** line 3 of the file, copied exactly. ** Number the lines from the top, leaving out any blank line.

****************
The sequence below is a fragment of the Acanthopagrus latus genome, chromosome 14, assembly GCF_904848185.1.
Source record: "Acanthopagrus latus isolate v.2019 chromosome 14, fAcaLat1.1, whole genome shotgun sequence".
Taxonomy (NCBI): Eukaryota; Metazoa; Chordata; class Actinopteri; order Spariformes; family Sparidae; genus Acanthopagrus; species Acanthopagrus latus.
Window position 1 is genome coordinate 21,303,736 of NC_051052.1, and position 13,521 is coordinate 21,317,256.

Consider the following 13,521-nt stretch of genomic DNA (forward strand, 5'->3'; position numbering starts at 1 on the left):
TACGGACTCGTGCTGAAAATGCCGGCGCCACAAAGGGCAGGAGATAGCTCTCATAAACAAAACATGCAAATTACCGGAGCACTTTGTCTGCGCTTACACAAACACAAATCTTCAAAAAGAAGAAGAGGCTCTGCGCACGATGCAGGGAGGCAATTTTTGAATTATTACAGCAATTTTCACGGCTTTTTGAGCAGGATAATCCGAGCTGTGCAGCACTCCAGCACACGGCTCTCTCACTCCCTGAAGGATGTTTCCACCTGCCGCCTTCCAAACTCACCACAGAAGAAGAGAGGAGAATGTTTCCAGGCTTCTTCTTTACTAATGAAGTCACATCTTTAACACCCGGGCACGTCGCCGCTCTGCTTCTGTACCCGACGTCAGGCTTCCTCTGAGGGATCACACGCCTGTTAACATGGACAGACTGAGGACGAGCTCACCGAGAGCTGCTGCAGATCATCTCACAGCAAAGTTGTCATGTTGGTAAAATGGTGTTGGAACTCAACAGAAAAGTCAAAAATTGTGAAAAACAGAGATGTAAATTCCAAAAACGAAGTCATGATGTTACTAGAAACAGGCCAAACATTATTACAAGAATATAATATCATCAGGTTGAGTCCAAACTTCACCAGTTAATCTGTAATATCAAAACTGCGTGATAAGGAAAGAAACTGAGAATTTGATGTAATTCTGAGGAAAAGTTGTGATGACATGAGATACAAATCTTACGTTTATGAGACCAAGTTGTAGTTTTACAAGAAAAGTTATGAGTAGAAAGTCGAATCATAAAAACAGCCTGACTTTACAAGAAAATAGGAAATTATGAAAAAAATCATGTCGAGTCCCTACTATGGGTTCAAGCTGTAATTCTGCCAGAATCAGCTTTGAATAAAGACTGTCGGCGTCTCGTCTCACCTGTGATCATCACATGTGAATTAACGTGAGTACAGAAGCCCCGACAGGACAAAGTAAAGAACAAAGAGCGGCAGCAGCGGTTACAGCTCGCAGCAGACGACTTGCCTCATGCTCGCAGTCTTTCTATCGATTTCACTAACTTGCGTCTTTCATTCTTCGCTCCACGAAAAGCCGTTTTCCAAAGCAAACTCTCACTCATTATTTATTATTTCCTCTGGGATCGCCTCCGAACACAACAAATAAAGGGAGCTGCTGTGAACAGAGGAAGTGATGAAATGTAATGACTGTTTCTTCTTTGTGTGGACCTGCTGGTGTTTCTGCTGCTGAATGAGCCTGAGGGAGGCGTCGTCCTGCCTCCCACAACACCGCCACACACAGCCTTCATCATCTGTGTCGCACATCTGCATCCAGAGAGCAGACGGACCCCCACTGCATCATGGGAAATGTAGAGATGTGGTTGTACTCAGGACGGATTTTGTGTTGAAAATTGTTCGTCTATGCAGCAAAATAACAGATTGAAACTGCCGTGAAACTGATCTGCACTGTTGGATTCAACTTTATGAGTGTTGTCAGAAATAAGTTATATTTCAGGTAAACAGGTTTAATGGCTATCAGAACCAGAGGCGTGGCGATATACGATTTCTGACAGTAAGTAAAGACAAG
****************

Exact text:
Taxonomy (NCBI): Eukaryota; Metazoa; Chordata; class Actinopteri; order Spariformes; family Sparidae; genus Acanthopagrus; species Acanthopagrus latus.